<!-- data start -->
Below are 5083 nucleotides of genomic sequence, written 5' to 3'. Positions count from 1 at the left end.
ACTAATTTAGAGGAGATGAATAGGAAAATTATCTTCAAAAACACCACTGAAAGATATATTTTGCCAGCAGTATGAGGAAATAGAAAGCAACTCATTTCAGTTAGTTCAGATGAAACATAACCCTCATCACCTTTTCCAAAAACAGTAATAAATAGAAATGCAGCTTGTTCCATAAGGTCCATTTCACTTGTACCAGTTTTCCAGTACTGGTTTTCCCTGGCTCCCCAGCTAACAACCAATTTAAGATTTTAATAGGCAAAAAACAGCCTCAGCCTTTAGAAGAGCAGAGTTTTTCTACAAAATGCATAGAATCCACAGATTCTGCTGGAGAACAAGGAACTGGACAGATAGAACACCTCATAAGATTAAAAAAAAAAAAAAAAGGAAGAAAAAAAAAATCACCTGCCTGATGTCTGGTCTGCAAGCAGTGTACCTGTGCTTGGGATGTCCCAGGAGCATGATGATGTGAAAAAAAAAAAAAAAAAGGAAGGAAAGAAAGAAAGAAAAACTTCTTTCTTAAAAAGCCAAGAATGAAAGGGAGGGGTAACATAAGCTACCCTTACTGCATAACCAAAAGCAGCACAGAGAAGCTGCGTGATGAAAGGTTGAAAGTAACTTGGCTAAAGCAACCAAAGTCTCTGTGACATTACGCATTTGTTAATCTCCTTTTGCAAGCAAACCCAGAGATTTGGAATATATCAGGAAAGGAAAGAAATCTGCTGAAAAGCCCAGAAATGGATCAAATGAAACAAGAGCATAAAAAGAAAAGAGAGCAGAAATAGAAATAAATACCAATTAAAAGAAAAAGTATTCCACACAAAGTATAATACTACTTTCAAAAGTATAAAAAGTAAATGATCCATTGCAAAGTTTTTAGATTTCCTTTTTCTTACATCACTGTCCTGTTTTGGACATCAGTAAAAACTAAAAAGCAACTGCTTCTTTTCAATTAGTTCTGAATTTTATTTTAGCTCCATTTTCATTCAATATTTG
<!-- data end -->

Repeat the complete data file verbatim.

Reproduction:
Below are 5083 nucleotides of genomic sequence, written 5' to 3'. Positions count from 1 at the left end.
ACTAATTTAGAGGAGATGAATAGGAAAATTATCTTCAAAAACACCACTGAAAGATATATTTTGCCAGCAGTATGAGGAAATAGAAAGCAACTCATTTCAGTTAGTTCAGATGAAACATAACCCTCATCACCTTTTCCAAAAACAGTAATAAATAGAAATGCAGCTTGTTCCATAAGGTCCATTTCACTTGTACCAGTTTTCCAGTACTGGTTTTCCCTGGCTCCCCAGCTAACAACCAATTTAAGATTTTAATAGGCAAAAAACAGCCTCAGCCTTTAGAAGAGCAGAGTTTTTCTACAAAATGCATAGAATCCACAGATTCTGCTGGAGAACAAGGAACTGGACAGATAGAACACCTCATAAGATTAAAAAAAAAAAAAAAAGGAAGAAAAAAAAAATCACCTGCCTGATGTCTGGTCTGCAAGCAGTGTACCTGTGCTTGGGATGTCCCAGGAGCATGATGATGTGAAAAAAAAAAAAAAAAAGGAAGGAAAGAAAGAAAGAAAAACTTCTTTCTTAAAAAGCCAAGAATGAAAGGGAGGGGTAACATAAGCTACCCTTACTGCATAACCAAAAGCAGCACAGAGAAGCTGCGTGATGAAAGGTTGAAAGTAACTTGGCTAAAGCAACCAAAGTCTCTGTGACATTACGCATTTGTTAATCTCCTTTTGCAAGCAAACCCAGAGATTTGGAATATATCAGGAAAGGAAAGAAATCTGCTGAAAAGCCCAGAAATGGATCAAATGAAACAAGAGCATAAAAAGAAAAGAGAGCAGAAATAGAAATAAATACCAATTAAAAGAAAAAGTATTCCACACAAAGTATAATACTACTTTCAAAAGTATAAAAAGTAAATGATCCATTGCAAAGTTTTTAGATTTCCTTTTTCTTACATCACTGTCCTGTTTTGGACATCAGTAAAAACTAAAAAGCAACTGCTTCTTTTCAATTAGTTCTGAATTTTATTTTAGCTCCATTTTCATTCAATATTTG